Taiwan ranked second best non-OIC destination for Muslim travelers

07/16/2021 10:11 PM
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A Halal certified night market vendor in Kaohsiung. CNA file photo
A Halal certified night market vendor in Kaohsiung. CNA file photo

Taipei, July 16 (CNA) Taiwan has been ranked as the second most attractive non-OIC (Organization of Islamic Cooperation) destination for Muslim travelers in the latest edition of the Global Muslim Travel Index (GMTI).

According to the GMTI 2021, released on Wednesday, Taiwan and the United Kingdom were tied in second place among top non-OIC destinations for Muslims with a score of 57, trailing only Singapore's 69.

Thailand (55), Hong Kong (54), South Africa (51) and Japan (48) were ranked fourth to seven in the index, while France, Germany, the Philippines and the United States shared the eighth spot with a score of 46.

Overall, Taiwan was ranked 25th among 140 destinations evaluated in the index, which was topped by Malaysia with a score of 80, followed by Turkey (77) and Saudi Arabia (76).

"In some destinations such as Taiwan, the number of halal-certified restaurants has tripled during the last 5 to 6 years," the report said.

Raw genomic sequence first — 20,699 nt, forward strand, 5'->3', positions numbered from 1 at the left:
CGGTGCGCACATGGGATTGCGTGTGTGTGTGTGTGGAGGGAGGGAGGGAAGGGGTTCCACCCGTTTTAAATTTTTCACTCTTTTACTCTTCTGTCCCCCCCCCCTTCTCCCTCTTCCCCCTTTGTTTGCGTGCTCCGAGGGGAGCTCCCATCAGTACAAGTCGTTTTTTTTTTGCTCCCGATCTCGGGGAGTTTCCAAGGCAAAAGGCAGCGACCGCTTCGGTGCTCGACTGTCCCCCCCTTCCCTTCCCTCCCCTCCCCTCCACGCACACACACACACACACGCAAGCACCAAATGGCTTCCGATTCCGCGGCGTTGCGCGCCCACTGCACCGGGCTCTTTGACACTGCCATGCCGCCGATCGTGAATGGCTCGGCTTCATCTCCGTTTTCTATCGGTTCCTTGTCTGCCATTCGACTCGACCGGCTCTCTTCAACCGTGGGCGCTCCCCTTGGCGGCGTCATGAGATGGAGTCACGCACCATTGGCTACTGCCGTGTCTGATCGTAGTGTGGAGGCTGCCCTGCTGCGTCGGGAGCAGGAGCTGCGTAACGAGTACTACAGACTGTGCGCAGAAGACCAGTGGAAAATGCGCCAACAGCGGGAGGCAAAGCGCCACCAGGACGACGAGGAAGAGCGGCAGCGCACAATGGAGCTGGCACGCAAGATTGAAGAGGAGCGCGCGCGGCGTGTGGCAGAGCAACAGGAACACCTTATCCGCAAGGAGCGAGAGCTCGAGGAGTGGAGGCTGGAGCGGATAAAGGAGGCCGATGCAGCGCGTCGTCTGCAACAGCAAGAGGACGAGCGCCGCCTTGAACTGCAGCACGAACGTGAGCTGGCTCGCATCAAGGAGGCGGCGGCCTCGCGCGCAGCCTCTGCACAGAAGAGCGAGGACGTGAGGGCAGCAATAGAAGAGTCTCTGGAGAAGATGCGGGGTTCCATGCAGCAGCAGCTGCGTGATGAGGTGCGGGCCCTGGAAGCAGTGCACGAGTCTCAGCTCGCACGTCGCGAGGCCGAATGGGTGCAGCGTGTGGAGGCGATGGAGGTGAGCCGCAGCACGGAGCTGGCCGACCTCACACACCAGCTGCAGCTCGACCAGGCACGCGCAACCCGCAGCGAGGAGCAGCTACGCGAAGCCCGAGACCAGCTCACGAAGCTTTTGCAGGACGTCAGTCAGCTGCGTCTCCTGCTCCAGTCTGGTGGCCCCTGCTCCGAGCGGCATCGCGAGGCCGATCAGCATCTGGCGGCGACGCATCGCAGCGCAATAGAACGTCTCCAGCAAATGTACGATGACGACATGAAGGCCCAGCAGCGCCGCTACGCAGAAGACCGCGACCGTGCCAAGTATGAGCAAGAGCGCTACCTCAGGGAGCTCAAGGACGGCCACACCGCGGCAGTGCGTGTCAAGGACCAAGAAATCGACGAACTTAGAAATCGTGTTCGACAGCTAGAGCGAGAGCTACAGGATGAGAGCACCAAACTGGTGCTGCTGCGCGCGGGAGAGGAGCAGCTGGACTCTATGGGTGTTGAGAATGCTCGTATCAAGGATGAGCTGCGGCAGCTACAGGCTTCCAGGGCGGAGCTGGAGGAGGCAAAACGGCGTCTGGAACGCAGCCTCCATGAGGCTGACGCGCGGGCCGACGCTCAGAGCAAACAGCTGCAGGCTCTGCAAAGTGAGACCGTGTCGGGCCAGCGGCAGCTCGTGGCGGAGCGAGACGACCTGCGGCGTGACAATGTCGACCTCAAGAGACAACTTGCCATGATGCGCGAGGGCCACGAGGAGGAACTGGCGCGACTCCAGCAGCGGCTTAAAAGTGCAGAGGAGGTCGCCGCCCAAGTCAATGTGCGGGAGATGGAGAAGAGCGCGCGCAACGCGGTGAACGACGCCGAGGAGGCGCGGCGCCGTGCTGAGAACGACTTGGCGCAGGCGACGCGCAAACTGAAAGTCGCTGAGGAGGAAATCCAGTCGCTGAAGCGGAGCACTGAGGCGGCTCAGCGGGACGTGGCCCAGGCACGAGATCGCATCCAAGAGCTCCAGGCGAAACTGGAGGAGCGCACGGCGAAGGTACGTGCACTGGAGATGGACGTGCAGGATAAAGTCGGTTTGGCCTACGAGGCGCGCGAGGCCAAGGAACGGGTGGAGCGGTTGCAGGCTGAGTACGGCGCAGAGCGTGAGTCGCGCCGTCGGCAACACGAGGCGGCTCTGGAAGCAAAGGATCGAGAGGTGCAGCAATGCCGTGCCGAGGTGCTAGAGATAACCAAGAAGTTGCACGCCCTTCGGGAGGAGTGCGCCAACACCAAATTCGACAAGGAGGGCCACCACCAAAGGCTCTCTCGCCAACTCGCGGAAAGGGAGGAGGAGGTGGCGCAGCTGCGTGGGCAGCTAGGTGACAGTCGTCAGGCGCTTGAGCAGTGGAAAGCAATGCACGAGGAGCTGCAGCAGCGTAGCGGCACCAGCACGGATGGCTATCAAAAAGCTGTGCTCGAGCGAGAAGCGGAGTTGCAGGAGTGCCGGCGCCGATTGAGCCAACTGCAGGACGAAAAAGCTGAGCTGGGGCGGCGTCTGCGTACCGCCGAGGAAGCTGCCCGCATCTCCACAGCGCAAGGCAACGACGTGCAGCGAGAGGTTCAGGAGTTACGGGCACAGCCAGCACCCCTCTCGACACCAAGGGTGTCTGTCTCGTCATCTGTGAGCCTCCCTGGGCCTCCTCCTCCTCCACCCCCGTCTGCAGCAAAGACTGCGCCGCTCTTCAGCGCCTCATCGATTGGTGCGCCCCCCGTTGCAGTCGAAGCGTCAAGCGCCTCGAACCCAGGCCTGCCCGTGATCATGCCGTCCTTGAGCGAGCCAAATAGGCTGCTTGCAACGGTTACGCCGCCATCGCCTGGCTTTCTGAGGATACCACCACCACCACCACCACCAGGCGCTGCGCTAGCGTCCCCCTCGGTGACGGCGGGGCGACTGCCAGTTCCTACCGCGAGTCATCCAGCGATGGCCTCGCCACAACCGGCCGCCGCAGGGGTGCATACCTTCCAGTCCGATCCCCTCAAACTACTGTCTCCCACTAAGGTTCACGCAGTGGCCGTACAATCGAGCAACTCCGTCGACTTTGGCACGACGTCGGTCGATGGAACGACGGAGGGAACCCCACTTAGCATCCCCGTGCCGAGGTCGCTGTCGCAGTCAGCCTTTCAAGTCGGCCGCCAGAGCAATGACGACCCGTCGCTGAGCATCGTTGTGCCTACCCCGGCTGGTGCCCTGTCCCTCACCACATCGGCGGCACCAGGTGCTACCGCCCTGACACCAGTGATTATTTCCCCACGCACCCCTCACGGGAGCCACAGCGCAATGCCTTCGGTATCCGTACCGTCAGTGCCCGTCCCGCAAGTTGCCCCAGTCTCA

The overall score of a destination is arrived at based on 13 criteria, among which Taiwan received 100 points in Faith Restrictions and 99 points in Safety, according to the report.

Taiwan also received a score of 71 for Destination Marketing, sharing the top spot with Malaysia, and 50 points for Prayer Places, an increase of 26 points from the previous rating, the Tourism Bureau said in a statement.

Overall, Taiwan's ranking this year was the highest since the index was launched in 2015 by MasterCard and CrescentRating, according to the Tourism Bureau.

The bureau said Taiwan's government has been trying to create a Muslim-friendly environment in Taiwan to tap into the 1.9 billion-strong Muslim travel market, including by installing Muslim-friendly facilities and encouraging the hotel and food industries to apply for halal certificates.

Such efforts have also provided convenience to the 280,000 Muslims living in Taiwan, most of them migrant workers from Southeast Asia.

(By Yu Hsiao-han and Emerson Lim)

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